Grandparents raising grandchildren is an age-old practice and continues to be common in today’s society. This article offers helpful advice to these grandparents as they parent their grandchildren in the 21st century to avoid barriers to success for both the grandchild and grandparent within these families.
Grandparent-led households develop for many reasons. Although commendable, the positive and negative factors associated with this arrangement, including the grandparents’ physical and mental health as well as their commitment and loyalty to their families, should be considered.
I interviewed 12 African American grandmothers raising their grandchildren as parents regarding their perceptions of school-based assistance available to support them in meeting the educational needs of their grandchildren. Of the six themes and two subthemes that emerged, barriers to services that were repeatedly mentioned included lack of adequate finances, access to care, transportation, lack of available resources, limited grandparent educational attainment, and technological advances.
As a result of the study’s findings, I have compiled a list of general grandparent caregiver tips which may be useful as they raise their grandchildren. The practice of grandparents raising grandchildren has existed throughout the history of the United States. However, this phenomenon has gained increasing amounts of attention as the number of children raised in these households continues to rise.
Although the tips offered are generic in nature and may be used by any grandparent raising grandchildren, they are based upon information collected as a result of a research study conducted with African American grandmother caregivers within a rural county in North Carolina.
- Be proactive. Meet with agencies and school officials to prepare for the arrival of your grandchildren into your home. Complete as much paperwork as possible to ensure their arrival and new routine occur as seamlessly as possible.
- Network with other grandparents raising their grandchildren. Regular conversations with other grandparents who are also raising their grandchildren can provide a great support as you are able to encourage and give confidence to each other.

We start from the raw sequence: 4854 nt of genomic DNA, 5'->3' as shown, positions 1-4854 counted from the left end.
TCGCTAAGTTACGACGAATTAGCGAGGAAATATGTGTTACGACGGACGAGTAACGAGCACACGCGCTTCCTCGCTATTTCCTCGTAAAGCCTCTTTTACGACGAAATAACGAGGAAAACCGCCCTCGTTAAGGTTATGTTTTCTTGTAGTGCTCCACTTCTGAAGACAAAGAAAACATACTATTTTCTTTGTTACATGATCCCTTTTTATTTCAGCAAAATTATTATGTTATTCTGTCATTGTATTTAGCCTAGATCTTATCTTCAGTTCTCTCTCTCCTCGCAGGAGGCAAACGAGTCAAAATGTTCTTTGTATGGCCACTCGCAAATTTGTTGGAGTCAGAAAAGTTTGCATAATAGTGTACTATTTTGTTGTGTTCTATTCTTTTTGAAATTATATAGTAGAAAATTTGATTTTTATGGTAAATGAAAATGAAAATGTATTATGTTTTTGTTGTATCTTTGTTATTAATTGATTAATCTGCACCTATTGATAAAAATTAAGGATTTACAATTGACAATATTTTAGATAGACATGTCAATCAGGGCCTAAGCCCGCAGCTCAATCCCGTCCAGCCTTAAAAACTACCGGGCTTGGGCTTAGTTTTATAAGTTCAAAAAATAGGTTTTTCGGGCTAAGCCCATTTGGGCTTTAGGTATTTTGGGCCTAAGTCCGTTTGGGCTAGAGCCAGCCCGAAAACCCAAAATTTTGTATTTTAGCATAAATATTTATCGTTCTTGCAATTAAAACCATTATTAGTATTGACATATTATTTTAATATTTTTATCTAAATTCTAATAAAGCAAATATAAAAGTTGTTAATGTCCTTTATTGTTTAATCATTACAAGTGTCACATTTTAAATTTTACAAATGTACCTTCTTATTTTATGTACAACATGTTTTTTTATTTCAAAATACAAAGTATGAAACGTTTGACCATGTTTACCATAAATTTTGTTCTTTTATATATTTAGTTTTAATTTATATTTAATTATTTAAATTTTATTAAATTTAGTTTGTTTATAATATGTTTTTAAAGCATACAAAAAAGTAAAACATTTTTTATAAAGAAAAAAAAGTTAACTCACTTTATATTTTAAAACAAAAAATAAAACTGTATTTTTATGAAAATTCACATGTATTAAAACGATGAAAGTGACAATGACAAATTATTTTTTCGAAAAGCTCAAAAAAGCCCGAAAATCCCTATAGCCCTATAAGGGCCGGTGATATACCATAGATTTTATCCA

- Research. Become familiar with resources in your area. If none are available to meet your family’s needs, advocate for change.
- Form relationships with your grandchildren’s schools. Be an active presence in the schools, volunteering and making sure to attend parent-teacher conferences and other school-based activities whenever possible.
- Regularly attend doctor’s appointments. Make time to ensure your physical and emotional needs are met. Be in touch with your health and feelings. Take time to get adequate amounts of healthy food, rest, and exercise.
- Take a time out. It is normal to feel overwhelmed and anxious at times. Arrange for respite care services from friends, neighbors, or agencies before they are needed. That way, the resources will be available when contacted in the moment.
- Take time for yourself. Frequently indulge in activities that you enjoy. Make time to relax, and participate in fun things that make you smile and bring you happiness.
- Have a sense of humor. Parenting does not come with a handbook, and grandparenting is no different. Laugh often.
- Apply for financial assistance if available. Meet with the local social services agencies and others to apply for financial assistance to help defray childrearing costs.
- Listen to your grandchildren. The adjustments may have been difficult for you, and even more so for your grandchildren. Allow them time and space to talk to you about how they are feeling. Seek help if needed, for your grandchildren and yourself, to cope with these feelings.
- Enjoy the journey. You are to be commended for raising your grandchildren, regardless of the situation. Enjoy small victories and celebrate your and their accomplishments along the way.
Grandparents assume these responsibilities due to varied reasons, including parental incarceration, death, substance abuse, unemployment, parental abandonment, neglect, and HIV/AIDS-related complications. Regardless of how or why grandparents began assuming the caregiver role for their grandchildren, they are in need of specialized resources and assistance.
Although grandparents are commended for taking on this responsibility, their self-care should also be emphasized. Normal chronological development, lack of resources, and being at greater risk of disease are factors which should be considered within this population. Their experiences, passion, and willingness to guide another generation should be utilized and not overlooked.
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